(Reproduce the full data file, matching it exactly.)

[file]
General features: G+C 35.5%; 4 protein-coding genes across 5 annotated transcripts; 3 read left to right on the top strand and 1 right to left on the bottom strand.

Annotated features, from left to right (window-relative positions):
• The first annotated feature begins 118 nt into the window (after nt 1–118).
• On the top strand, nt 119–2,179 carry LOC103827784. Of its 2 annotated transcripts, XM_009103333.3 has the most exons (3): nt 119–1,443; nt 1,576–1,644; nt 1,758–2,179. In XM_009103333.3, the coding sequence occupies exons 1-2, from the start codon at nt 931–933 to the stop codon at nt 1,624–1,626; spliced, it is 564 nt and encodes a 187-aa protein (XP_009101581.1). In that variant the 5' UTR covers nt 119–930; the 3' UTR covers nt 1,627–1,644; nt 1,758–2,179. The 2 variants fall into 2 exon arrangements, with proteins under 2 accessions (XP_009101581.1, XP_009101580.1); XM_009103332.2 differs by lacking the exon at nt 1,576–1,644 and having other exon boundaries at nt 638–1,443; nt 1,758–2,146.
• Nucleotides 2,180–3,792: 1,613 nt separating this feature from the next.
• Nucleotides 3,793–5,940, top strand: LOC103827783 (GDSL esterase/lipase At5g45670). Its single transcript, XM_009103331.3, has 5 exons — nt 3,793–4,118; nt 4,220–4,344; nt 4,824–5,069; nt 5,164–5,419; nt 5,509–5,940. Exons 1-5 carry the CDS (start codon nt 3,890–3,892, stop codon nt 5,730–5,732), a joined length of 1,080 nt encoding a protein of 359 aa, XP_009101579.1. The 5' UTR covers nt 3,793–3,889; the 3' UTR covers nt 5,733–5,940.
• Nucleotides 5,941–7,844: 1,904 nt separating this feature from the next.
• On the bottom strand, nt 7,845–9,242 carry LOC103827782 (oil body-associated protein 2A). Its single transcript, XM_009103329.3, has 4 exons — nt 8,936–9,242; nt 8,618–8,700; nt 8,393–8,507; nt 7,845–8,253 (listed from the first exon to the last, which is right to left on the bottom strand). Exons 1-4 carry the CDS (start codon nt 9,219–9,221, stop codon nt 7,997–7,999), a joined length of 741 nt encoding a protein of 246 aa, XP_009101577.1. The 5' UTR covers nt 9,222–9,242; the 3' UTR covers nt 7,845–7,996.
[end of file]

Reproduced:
General features: G+C 35.5%; 4 protein-coding genes across 5 annotated transcripts; 3 read left to right on the top strand and 1 right to left on the bottom strand.

Annotated features, from left to right (window-relative positions):
• The first annotated feature begins 118 nt into the window (after nt 1–118).
• On the top strand, nt 119–2,179 carry LOC103827784. Of its 2 annotated transcripts, XM_009103333.3 has the most exons (3): nt 119–1,443; nt 1,576–1,644; nt 1,758–2,179. In XM_009103333.3, the coding sequence occupies exons 1-2, from the start codon at nt 931–933 to the stop codon at nt 1,624–1,626; spliced, it is 564 nt and encodes a 187-aa protein (XP_009101581.1). In that variant the 5' UTR covers nt 119–930; the 3' UTR covers nt 1,627–1,644; nt 1,758–2,179. The 2 variants fall into 2 exon arrangements, with proteins under 2 accessions (XP_009101581.1, XP_009101580.1); XM_009103332.2 differs by lacking the exon at nt 1,576–1,644 and having other exon boundaries at nt 638–1,443; nt 1,758–2,146.
• Nucleotides 2,180–3,792: 1,613 nt separating this feature from the next.
• Nucleotides 3,793–5,940, top strand: LOC103827783 (GDSL esterase/lipase At5g45670). Its single transcript, XM_009103331.3, has 5 exons — nt 3,793–4,118; nt 4,220–4,344; nt 4,824–5,069; nt 5,164–5,419; nt 5,509–5,940. Exons 1-5 carry the CDS (start codon nt 3,890–3,892, stop codon nt 5,730–5,732), a joined length of 1,080 nt encoding a protein of 359 aa, XP_009101579.1. The 5' UTR covers nt 3,793–3,889; the 3' UTR covers nt 5,733–5,940.
• Nucleotides 5,941–7,844: 1,904 nt separating this feature from the next.
• On the bottom strand, nt 7,845–9,242 carry LOC103827782 (oil body-associated protein 2A). Its single transcript, XM_009103329.3, has 4 exons — nt 8,936–9,242; nt 8,618–8,700; nt 8,393–8,507; nt 7,845–8,253 (listed from the first exon to the last, which is right to left on the bottom strand). Exons 1-4 carry the CDS (start codon nt 9,219–9,221, stop codon nt 7,997–7,999), a joined length of 741 nt encoding a protein of 246 aa, XP_009101577.1. The 5' UTR covers nt 9,222–9,242; the 3' UTR covers nt 7,845–7,996.